The theme of this week’s 10 Questions is not beards. It just so happens that the two featured artists – J. Morrison and Christopher Schulz – have impressive whiskers. Schulz is the creator of the wildly popular zine Pinups whose fan base spreads across the US, Canada and Europe and includes members of both the queer community and the art world. With no headlines or articles, it consists simply of black-and-white photographs of hairy men – sometimes curvy, sometimes muscular – that can be disassembled to create a nearly life-size poster of the featured model. As such, it is typical to see on one page a full-body shot and on another the close-up of a torso or thigh.
The abstract puzzle pieces are akin to Edward Weston’s photographs from the 1920s and 30s that were “stimulated [by] the nude body, because of the infinite combinations of lines which are present with every move.” Weston heightened the sensuality of the female model by cropping it at close proximity. The suppleness of the flesh takes on the appearance of a distant landscape, offering an unending revelation of voluptuous and abstract forms. Similarly, Schulz moves beyond creating straight pornography by producing artfully constructed compositions that focus on the model’s intrinsic organic qualities.
Do you find your models for Pinups or do they find you?
A bit of both. I usually invite friends that I think would be a good fit for the mag. Some friends surprise me by expressing an interest, and if I think they’d be right for the mag then I’ll work with them. But mostly it’s me extending the invitation.
What are you looking for physically from them – any requirements in particular? I am sensing a pattern of burly men . . .
Not all of them are burly. Many of them are hairy though, and that’s because I am going for a natural look, and most men are naturally hairy. Ultimately I’m looking for confidence. That is the most important thing I look for—because it comes across physically.
Since most of your images are in the buff, have you had to deal with camera shy models? How do you warm them up?
Since confidence is important, I make sure to work with men who aren’t shy behind the camera. I do try to make sure they’re comfortable though. I’m strict about keeping the shoots private.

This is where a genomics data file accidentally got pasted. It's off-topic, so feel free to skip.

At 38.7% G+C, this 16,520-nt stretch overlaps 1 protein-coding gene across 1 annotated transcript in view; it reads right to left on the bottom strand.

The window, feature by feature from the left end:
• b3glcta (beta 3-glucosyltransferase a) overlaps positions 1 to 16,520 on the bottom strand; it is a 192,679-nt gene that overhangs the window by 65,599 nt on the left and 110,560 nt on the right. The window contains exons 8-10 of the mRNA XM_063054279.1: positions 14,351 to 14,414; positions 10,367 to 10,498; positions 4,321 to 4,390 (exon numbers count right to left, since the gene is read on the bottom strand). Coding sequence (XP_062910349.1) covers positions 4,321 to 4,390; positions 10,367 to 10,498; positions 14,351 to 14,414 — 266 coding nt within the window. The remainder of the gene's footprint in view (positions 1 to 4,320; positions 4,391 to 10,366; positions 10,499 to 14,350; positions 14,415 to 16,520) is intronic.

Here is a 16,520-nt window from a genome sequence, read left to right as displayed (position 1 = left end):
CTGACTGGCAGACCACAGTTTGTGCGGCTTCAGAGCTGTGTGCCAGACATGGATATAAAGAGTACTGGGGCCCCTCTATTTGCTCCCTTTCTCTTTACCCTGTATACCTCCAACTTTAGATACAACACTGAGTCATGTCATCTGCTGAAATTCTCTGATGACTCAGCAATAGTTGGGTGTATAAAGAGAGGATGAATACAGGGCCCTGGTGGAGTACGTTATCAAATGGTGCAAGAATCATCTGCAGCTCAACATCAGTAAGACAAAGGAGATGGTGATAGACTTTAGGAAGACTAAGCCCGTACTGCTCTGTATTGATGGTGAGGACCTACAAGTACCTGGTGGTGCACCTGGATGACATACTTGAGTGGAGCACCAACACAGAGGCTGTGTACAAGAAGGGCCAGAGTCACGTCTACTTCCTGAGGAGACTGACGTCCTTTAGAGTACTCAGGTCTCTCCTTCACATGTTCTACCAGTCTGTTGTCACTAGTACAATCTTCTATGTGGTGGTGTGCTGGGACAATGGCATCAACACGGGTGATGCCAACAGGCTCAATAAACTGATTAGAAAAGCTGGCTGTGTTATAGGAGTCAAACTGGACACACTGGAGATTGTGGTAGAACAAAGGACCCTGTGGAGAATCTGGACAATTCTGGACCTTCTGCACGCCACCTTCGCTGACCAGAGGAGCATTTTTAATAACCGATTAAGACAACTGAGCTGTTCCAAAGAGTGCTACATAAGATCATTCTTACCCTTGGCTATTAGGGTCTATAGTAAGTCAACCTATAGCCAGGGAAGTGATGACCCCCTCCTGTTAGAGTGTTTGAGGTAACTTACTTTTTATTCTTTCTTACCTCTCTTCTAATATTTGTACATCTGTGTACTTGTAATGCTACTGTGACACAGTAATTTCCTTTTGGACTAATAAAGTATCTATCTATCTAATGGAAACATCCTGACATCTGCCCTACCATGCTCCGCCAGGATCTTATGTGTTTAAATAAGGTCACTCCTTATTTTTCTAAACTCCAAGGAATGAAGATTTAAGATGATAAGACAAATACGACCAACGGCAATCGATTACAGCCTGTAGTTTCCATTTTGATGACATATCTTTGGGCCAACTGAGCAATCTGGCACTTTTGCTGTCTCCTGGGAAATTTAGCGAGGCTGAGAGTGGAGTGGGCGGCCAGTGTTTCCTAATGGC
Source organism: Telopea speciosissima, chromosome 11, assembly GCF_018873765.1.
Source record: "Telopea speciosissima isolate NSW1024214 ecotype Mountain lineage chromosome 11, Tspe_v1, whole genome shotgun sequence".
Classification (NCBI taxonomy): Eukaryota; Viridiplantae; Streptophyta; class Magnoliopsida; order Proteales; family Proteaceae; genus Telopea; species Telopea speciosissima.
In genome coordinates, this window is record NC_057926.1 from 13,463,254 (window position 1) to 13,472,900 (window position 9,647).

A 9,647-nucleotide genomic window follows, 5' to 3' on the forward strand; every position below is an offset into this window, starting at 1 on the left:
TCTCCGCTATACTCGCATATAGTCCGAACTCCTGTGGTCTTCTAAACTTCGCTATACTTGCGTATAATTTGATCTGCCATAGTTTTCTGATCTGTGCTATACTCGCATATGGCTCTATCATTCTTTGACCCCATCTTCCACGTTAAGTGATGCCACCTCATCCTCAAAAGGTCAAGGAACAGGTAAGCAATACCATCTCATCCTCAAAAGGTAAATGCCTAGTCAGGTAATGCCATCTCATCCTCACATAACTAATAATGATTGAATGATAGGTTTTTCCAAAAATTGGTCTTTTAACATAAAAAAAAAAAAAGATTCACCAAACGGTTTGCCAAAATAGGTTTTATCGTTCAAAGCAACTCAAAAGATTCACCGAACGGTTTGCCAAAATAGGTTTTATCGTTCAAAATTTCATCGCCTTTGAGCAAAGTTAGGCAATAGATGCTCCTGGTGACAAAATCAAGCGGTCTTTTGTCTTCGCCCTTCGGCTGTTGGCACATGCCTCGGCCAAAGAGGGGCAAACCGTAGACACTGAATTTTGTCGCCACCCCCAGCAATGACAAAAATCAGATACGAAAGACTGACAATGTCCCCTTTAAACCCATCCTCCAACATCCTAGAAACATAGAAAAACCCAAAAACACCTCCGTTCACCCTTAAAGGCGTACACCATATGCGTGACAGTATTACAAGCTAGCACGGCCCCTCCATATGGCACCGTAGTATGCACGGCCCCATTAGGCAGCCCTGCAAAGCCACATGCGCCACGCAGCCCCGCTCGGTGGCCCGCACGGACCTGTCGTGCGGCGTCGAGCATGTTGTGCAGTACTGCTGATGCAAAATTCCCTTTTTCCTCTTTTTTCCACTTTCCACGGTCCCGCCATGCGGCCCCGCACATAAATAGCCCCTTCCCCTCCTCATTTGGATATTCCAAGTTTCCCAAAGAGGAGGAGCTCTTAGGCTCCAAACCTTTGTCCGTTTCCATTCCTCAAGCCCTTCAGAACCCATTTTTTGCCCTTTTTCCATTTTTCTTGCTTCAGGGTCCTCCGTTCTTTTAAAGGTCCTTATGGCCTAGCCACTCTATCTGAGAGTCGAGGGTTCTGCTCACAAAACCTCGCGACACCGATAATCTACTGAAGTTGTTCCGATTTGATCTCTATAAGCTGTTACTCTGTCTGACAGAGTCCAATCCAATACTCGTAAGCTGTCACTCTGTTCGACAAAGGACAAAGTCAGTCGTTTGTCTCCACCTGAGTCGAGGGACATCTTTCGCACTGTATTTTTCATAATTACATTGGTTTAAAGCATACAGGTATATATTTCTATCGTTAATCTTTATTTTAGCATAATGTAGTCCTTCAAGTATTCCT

We have met a couple times socially, how would you pose me? What props would be used? Now remember, I am camera shy myself.
If you’re camera shy then I’d do whatever kind of shoot makes you comfortable. Are you shy with your clothes on? I try not to pose the models. I prefer to capture images that are a little bit more candid. Props and locations are informed by the concept of the shoot, but I rarely use props.
Not to give you a big head but Pinups has a cult following. It is sold across the globe and you have exhibited in galleries across Europe. Did you ever think it would become such a phenomenon?
Never. I still don’t see it as a huge phenomenon. It surprises me when I meet someone from across the world who is familiar with the project. I’m very thankful that it has come as far as it has. I can’t believe I’m on Issue 14.
It’s brought me some attention personally—both desired and undesired. But most people who are familiar with Pinups don’t know who I am. In fact, many people think Pinups is a company with an HR team. Haha. I wish.
I just came across your Seth book of drawings at Printer Matter. You are a jack of all trades, whats your studio training in?
Thanks. I’ve been drawing all my life. So it really started with drawing, and then I began to dabble in computer design applications: Kid Pix, Photoshop Deluxe, an every version of Photoshop since. I was fortunate to go to an arts high school where I explored painting, performance, and installation. I eventually went to school at The School of the Art Institute of Chicago where I became interested in print making and design.
Are there any other projects aside from Pinups up your sleeve?
There are always other projects. The Seth book was one of them. And I have a blog called Mopping which is a play on ownership rights (or lack there of) surrounding blog culture. Rather than “reblogging” I use found images from other Tumblr blogs to create unique collages. Hence the name Mopping, which is queer slang for stealing.
What is your ideal guy like? Where would you go on your first date?
My ideal guy has the same drive as me to make and do. I prefer to be surrounded by creative types. In fact, I seek that quality in all my friends. As for first dates, I prefer the kind where you don’t even realize it’s a date until a few dates in, at which point it doesn’t even matter where you went the first time.
If I were to meet you at a bar, what drink would I order for you?
I’m not much of a bar man, but if you find me poolside in Phoenix, AZ, where I grew up, nothing would make me happier than a margarita on the rocks.